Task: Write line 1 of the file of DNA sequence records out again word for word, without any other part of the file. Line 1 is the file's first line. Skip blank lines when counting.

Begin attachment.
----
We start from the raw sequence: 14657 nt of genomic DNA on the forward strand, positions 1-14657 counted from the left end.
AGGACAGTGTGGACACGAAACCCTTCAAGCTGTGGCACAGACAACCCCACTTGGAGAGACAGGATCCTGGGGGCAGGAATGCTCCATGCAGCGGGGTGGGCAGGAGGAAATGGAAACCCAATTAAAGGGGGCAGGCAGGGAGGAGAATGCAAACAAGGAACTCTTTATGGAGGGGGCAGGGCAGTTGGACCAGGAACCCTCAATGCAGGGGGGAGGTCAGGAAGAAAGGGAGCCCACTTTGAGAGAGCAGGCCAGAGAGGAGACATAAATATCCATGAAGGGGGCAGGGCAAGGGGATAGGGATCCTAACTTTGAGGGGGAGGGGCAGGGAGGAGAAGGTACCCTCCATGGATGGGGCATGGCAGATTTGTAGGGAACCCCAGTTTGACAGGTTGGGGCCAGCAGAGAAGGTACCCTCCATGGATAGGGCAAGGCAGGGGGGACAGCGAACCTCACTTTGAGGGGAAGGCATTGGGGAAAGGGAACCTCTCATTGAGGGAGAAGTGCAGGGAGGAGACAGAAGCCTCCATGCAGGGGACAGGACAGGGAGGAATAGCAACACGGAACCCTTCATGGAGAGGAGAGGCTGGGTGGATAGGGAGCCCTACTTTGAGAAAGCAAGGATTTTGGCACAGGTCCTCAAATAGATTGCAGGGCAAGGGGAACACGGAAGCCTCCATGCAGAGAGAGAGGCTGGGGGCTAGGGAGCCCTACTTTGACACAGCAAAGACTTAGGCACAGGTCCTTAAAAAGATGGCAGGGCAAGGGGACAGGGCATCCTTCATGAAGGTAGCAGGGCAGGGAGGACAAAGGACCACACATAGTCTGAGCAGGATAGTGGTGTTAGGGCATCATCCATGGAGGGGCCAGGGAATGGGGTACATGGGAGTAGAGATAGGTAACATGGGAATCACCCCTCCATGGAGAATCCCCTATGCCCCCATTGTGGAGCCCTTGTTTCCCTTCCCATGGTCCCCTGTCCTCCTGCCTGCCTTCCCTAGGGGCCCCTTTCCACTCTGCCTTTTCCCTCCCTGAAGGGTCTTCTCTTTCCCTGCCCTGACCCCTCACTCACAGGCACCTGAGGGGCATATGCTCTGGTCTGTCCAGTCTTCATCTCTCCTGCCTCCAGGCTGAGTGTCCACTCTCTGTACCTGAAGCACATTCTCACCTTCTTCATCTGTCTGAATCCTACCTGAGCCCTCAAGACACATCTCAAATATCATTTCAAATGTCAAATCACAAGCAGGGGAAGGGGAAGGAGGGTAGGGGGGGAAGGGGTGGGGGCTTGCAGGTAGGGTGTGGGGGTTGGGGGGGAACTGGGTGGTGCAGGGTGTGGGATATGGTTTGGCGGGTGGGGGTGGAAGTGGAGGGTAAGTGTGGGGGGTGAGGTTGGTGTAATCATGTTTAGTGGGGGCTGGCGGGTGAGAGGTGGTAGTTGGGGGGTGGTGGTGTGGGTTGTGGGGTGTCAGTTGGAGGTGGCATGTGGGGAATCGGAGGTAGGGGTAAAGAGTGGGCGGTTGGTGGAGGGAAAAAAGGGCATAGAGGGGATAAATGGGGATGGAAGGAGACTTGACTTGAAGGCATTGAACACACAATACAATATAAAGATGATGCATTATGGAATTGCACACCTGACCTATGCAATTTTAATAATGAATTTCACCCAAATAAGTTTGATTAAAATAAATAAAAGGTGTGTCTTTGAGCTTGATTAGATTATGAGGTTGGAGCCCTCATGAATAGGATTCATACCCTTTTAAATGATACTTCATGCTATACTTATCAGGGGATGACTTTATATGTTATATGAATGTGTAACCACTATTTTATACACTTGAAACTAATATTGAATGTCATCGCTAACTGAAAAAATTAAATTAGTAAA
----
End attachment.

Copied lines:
We start from the raw sequence: 14657 nt of genomic DNA on the forward strand, positions 1-14657 counted from the left end.